Telecoms, cable firms take franchise fight to D.C.

Phone and cable executives testified before the Senate Commerce Committee on changing video franchise rules.

Phone companies and cable operators have taken their fight over video franchising to Washington, D.C.

On Wednesday, executives on both sides of the debate testified in front of the Senate Commerce Committee to explain their positions on changing the current rules, which require video service providers to negotiate franchise agreements with local communities.

The hearing was part of a larger effort in Congress to look into the possibility of reforming the 1996 Telecommunications Act.

Verizon Communications Chief Executive Ivan Seidenberg and AT&T CEO Ed Whitacre tried to encourage lawmakers to pass legislation that would allow phone companies to bypass local communities so they can roll out service more quickly. Meanwhile, Cablevision CEO Tom Rutledge tried to convince lawmakers that taking control away from local authorities to grant franchise agreements would be a mistake.

The stakes in this debate are high, as cable operators and phone companies increasingly compete in each other's businesses. Several cable operators have already added phone service to their service bundles, including Time Warner Cable, which recently reported it has signed up more than a million customers so far.

Meanwhile, Verizon and AT&T are spending billions of dollars to upgrade their networks to deliver superfast Internet access and television service. But rolling out TV service has been slow, in large part owing to the long process of negotiating franchise agreements, said Verizon's Seidenberg.

"We have been working diligently, town by town, to play by the existing rules and obtain franchises on the local level," he said. "However, as we multiply these efforts across the country, this process, quite simply, takes too long, is too expensive and--ultimately--is too big an impediment to investment and competition."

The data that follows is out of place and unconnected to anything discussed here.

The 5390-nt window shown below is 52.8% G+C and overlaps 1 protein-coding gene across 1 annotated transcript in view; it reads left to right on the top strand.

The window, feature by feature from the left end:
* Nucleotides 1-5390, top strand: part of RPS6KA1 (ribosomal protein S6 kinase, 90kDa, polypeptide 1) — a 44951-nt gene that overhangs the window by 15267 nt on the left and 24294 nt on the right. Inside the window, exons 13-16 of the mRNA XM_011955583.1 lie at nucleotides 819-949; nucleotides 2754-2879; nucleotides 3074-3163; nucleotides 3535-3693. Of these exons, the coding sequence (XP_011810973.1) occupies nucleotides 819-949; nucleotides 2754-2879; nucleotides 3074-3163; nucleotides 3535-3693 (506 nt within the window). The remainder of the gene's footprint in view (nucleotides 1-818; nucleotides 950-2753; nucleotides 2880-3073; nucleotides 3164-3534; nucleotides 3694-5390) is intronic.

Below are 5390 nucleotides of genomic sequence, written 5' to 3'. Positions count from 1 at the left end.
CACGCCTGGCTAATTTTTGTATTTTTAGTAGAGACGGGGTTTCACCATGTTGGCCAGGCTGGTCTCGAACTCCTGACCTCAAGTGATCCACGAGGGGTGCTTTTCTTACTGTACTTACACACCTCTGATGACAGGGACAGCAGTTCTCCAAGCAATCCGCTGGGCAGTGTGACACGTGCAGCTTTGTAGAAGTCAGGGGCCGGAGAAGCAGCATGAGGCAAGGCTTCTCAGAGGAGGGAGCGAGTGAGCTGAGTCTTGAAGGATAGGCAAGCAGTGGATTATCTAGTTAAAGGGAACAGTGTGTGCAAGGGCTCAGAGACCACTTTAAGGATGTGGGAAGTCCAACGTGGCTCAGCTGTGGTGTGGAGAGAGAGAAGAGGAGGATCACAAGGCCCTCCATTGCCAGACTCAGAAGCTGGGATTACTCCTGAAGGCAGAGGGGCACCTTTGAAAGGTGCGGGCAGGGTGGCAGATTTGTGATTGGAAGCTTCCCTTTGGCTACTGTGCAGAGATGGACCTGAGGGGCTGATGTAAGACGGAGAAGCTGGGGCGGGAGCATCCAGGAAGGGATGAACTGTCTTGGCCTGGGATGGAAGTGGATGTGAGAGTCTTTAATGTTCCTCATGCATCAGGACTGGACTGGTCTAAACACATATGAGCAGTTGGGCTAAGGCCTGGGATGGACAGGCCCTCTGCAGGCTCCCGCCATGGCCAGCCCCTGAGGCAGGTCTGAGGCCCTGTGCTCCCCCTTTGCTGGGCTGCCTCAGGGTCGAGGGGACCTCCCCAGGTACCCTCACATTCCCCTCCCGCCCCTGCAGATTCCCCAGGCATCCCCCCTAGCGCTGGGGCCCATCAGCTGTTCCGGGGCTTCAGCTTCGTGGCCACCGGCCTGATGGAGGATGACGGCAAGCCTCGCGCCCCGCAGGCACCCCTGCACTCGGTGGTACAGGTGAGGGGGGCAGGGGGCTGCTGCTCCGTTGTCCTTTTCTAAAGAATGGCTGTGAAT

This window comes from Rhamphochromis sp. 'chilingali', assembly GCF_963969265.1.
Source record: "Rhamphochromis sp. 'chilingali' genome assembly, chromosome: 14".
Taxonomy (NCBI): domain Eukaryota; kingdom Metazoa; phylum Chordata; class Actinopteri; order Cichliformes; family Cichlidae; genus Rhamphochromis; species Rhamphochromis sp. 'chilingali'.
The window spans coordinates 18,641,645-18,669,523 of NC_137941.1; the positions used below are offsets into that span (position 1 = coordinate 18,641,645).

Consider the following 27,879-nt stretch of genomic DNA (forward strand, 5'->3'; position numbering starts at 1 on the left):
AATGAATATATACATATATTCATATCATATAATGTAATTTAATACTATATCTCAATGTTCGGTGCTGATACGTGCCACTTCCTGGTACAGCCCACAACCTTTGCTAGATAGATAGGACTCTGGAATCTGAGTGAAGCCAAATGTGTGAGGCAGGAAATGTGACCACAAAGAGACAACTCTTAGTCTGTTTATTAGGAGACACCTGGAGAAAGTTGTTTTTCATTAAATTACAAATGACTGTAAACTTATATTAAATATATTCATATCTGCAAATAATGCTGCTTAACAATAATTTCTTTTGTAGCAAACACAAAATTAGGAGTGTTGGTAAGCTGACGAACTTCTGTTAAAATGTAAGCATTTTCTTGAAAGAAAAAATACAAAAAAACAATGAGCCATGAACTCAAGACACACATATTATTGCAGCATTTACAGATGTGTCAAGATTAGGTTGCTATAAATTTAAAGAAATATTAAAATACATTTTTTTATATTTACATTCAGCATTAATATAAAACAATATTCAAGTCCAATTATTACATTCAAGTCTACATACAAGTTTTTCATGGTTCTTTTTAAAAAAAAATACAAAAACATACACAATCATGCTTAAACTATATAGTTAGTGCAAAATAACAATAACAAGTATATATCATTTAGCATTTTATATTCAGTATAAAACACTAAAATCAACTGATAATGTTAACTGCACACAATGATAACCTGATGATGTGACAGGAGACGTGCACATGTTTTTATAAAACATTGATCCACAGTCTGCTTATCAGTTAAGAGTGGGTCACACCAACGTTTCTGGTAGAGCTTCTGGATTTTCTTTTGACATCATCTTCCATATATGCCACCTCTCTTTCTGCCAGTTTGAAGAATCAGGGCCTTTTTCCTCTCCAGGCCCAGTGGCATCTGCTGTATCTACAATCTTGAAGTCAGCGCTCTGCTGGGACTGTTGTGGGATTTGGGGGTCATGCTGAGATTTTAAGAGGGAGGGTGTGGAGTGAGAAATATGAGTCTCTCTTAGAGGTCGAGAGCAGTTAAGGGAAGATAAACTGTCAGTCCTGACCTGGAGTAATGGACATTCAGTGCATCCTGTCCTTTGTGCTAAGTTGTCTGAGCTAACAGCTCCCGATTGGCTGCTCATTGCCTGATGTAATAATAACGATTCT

Verizon has already reached more than 3 million homes with its fiber network in 18 states, but it has only begun offering TV service, in just a few communities in six states: Texas, New York, California, Massachusetts, Florida and Virginia.

Where Verizon's service, called Fios TV, is offered, many customers have signed up, abandoning their cable providers, Seidenberg said. But even those who don't choose Fios TV are still benefiting, because cable operators have cut prices between 28 percent and 42 percent, he claimed.

Cable companies argue that changing the laws to grant blanket franchises gives telephone companies an unfair advantage, because cable companies have spent years negotiating contracts with each individual town or city. Cablevision's Rutledge told the committee that Verizon and AT&T are simply trying to skirt the process. He said they have had plenty of time to negotiate contracts but have instead chosen to drag their feet and try to change the laws in their favor.

"Verizon has been building these networks and planning them for over three years, and yet didn't ask for the franchises," he said. "Now they have 3 million passings built and didn't get, or hardly got, any franchises in that period of time. In the same period of time we, a much smaller company, were able to get 100 of them. So I think the problem is that you have people who are not participating in the franchise process."

Two members of the Senate Commerce Committee, Conrad Burns (R-Mont.) and Co-Chairman Daniel Inouye (D-Hawaii), have already indicated their support to streamline the video franchising process. But the senators have said the laws can be changed only if cable is put on the same footing as new entrants, such as the phone companies. They also have said that state and local governments should not be stripped of their authority.

Most likely the battle over video franchising will be decided in statehouses as opposed to on Capitol Hill. Last year, Texas became the first state to pass a law granting statewide video franchises. Momentum for similar legislation is building in other states such as Virginia, Indiana, Kansas, Missouri, South Carolina and New Jersey.

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